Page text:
We’re following the arrange act assert style of test writing. Basically, we will put together the test setup on which we want to act, then we will execute some sort of operation, and then we will check if the output is exactly what we want. Let’s go line by line.

First, we create a new Query object from which we are going to retrieve data to be presented.

Query queryService = new Query();

Next, we create a view model of type CourseModel to present the course data to the client populated with the Query method GetCourseInformation().

CourseModel allCourseData = queryService.GetCourseInformation();

Finally, we assert that from that course data, we get a course named “Baby’s First Course”.

Assert.Equal("Baby's First Course", allCourseData.coursesList.FirstOrDefault(course => course.Title == "Baby's First Course").Title);

Now, you’re going to see that we have a lot of red showing in our code in Visual Studio. We don’t have a Query object, and we don’t have a CourseModel object.

Let’s create those now.

Creating the Query layer

This is the first iteration of creating our query layer. To see a cleaner version, feel free to skip ahead to the cleanup section further down.

Let’s create a new folder now. Right click on the SampleAPI project and select Add, and then select New Folder.

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Let’s call this Data. We want to have a data repository layer from which we gather the raw data, and then a data query layer for getting specific pieces of data. But since we focused on the Query layer in the test, let's create that.

Inside of this data folder, we are going to create a Queries folder and a Repositories folder. We will be following a repository pattern, where we will allow for the data storage to be a separate area from the rest of the code. This will allow for our code to account for any method of data storage, whether we get data directly from a database or from an API or wherever.

Create a new abstract class BaseQuery.cs. We want to make an class abstract so that we can implement an actual Query object for gathering and presenting specific data from the repository in whatever way we want, whether we want a mock query or we want an actual query. In either implementation, we will want to get course information.

We’re going to create an abstract method called GetCourseInformation. We wanted to call that in our unit test.

public abstract class BaseQuery
{
public abstract CourseModel GetCourseInformation();
}

Again, we want to get rid of any unused imports. When you’re trying to create a sophisticated application, you need to improve performance wherever you can. Everything is a tradeoff, but in the case of unused imports, removing those is a no-brainer. Your class should now look like this.

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Okay, good stuff. Now we want to actually implement the abstract class BaseQuery. Let’s create an implementation in the same folder called Query.cs.

public class Query : BaseQuery
{
public override CourseModel GetCourseInformation()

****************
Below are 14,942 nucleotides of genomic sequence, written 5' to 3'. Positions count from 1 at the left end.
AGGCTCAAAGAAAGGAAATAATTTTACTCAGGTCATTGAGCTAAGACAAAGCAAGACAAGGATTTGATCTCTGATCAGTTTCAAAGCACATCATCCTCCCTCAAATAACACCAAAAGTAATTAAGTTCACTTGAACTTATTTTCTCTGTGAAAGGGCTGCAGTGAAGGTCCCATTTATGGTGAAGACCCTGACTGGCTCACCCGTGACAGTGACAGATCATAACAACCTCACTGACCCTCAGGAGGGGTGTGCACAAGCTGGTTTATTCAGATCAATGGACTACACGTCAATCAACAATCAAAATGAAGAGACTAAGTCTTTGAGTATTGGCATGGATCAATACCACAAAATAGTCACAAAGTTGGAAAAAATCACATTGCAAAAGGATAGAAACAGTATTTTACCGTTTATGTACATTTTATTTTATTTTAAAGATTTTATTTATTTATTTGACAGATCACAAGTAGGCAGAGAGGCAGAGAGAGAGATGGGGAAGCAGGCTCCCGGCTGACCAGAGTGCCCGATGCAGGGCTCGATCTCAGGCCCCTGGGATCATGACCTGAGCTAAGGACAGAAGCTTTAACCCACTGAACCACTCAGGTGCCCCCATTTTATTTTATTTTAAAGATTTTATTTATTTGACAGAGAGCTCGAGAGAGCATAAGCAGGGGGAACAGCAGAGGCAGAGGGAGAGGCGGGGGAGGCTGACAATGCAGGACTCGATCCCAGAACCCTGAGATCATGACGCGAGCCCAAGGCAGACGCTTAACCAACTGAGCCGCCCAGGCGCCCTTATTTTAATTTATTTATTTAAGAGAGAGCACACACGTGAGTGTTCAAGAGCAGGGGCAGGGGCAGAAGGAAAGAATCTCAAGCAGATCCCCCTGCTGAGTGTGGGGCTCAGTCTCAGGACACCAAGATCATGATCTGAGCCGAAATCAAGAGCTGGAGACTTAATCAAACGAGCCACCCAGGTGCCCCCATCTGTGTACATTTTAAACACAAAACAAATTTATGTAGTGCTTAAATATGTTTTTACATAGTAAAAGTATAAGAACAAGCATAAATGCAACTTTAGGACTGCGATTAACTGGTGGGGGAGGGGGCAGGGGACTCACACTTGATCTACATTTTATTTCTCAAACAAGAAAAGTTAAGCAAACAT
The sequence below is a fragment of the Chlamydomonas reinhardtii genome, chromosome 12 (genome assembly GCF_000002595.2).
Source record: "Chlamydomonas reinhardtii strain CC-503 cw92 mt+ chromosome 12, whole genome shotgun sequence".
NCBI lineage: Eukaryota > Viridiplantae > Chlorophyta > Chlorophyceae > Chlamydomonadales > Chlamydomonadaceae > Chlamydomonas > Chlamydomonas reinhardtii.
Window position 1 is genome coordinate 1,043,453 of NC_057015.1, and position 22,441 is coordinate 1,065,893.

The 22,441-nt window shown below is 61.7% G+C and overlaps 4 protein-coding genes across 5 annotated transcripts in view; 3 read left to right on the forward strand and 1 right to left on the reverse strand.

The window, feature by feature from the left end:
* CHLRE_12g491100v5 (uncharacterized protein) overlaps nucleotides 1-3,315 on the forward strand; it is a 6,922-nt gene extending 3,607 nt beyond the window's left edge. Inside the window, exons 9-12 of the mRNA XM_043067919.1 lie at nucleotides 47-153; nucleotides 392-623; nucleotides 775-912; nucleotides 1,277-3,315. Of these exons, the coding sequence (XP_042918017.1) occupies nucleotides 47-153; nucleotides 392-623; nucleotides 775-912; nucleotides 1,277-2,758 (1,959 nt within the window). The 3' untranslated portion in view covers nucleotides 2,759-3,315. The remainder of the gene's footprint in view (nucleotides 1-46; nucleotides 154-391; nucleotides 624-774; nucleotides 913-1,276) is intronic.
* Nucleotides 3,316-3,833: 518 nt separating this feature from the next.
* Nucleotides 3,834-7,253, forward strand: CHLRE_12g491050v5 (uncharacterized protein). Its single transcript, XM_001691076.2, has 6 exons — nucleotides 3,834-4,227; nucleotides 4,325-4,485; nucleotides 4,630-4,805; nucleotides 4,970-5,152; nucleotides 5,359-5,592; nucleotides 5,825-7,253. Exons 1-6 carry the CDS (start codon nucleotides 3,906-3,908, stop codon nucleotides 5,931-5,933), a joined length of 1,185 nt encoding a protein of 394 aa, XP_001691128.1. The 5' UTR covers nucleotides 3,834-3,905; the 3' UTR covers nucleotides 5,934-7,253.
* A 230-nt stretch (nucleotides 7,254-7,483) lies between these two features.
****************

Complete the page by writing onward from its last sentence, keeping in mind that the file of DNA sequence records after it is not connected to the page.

{
List<Course> courseList = new List<Course>();
return new CourseModel(courseList);
}
}

All we’re doing right now is creating a new empty list of courses and returning it. We’ll come back to this, but first let’s implement the CourseModel view model.

This is the first iteration of creating our query layer. To see a cleaner version, feel free to skip ahead to the cleanup section further down.

Implementing the CourseModel view model

Let’s create yet another folder for our view models. We’re gonna call it Models. Create a new file called CourseModel.cs.

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In this case, we’re just gonna keep it super simple. It’ll just be a List of Course objects. Add this to your course model class.

public List<Course> coursesList { get; }

public CourseModel(List<Course> course_list)
{
coursesList = course_list;
}

And now we have little red underlines everywhere we have references to the Course object. Remember, hover over any of the red underlined references and select "Show potential fixes".

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We’re just going to want to reference the namespace in which our Course object resides.

And now, like with the BaseQuery abstract class and many others, we have a set of unused using statements. Let's whack those.

Your final class will look like this.

using SampleAPI.Domain;
using System.Collections.Generic;

namespace SampleAPI.Models
{
public class CourseModel
{
public List<Course> coursesList { get; }

public CourseModel(List<Course> course_list)
{
coursesList = course_list;
}
}
}

Okay, now let’s import this bad boy into our BaseQuery class. Again, you can hover over the red underline over CourseModel and click “Show potential fixes” and from there have it auto-generate the using statement to import the SampleAPI.Models namespace.

Your BaseQuery.cs file should now look like this.

using SampleAPI.Models;

namespace SampleAPI.Data.Queries
{
public abstract class BaseQuery
{
public abstract CourseModel GetCourseInformation();
}
}